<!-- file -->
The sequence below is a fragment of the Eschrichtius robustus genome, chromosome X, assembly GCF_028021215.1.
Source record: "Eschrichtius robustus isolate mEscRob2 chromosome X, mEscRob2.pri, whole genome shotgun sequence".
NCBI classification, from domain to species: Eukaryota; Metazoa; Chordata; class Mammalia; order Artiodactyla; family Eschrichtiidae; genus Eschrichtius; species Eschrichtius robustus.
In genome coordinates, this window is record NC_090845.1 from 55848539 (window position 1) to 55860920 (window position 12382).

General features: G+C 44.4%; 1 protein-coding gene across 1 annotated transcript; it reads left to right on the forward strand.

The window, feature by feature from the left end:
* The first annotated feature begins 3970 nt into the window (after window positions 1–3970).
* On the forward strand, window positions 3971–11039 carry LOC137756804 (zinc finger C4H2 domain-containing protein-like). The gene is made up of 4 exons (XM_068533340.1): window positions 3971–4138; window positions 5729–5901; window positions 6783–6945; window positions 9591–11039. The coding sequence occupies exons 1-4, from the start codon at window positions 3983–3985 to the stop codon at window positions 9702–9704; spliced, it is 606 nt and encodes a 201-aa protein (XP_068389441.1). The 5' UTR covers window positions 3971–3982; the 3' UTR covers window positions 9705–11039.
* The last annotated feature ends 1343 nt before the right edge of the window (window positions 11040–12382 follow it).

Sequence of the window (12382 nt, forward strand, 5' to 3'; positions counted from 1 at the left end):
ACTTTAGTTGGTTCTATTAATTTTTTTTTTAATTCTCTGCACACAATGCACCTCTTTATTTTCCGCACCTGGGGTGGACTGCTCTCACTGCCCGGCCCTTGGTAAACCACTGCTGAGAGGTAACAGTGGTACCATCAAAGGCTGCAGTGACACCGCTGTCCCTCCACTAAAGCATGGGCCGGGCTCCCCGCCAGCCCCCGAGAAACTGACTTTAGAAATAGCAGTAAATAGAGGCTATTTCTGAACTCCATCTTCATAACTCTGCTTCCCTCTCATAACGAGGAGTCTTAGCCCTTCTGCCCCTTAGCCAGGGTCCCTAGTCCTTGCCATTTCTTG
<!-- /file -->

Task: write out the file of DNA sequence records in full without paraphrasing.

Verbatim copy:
The sequence below is a fragment of the Eschrichtius robustus genome, chromosome X, assembly GCF_028021215.1.
Source record: "Eschrichtius robustus isolate mEscRob2 chromosome X, mEscRob2.pri, whole genome shotgun sequence".
NCBI classification, from domain to species: Eukaryota; Metazoa; Chordata; class Mammalia; order Artiodactyla; family Eschrichtiidae; genus Eschrichtius; species Eschrichtius robustus.
In genome coordinates, this window is record NC_090845.1 from 55848539 (window position 1) to 55860920 (window position 12382).

General features: G+C 44.4%; 1 protein-coding gene across 1 annotated transcript; it reads left to right on the forward strand.

The window, feature by feature from the left end:
* The first annotated feature begins 3970 nt into the window (after window positions 1–3970).
* On the forward strand, window positions 3971–11039 carry LOC137756804 (zinc finger C4H2 domain-containing protein-like). The gene is made up of 4 exons (XM_068533340.1): window positions 3971–4138; window positions 5729–5901; window positions 6783–6945; window positions 9591–11039. The coding sequence occupies exons 1-4, from the start codon at window positions 3983–3985 to the stop codon at window positions 9702–9704; spliced, it is 606 nt and encodes a 201-aa protein (XP_068389441.1). The 5' UTR covers window positions 3971–3982; the 3' UTR covers window positions 9705–11039.
* The last annotated feature ends 1343 nt before the right edge of the window (window positions 11040–12382 follow it).

Sequence of the window (12382 nt, forward strand, 5' to 3'; positions counted from 1 at the left end):
ACTTTAGTTGGTTCTATTAATTTTTTTTTTAATTCTCTGCACACAATGCACCTCTTTATTTTCCGCACCTGGGGTGGACTGCTCTCACTGCCCGGCCCTTGGTAAACCACTGCTGAGAGGTAACAGTGGTACCATCAAAGGCTGCAGTGACACCGCTGTCCCTCCACTAAAGCATGGGCCGGGCTCCCCGCCAGCCCCCGAGAAACTGACTTTAGAAATAGCAGTAAATAGAGGCTATTTCTGAACTCCATCTTCATAACTCTGCTTCCCTCTCATAACGAGGAGTCTTAGCCCTTCTGCCCCTTAGCCAGGGTCCCTAGTCCTTGCCATTTCTTG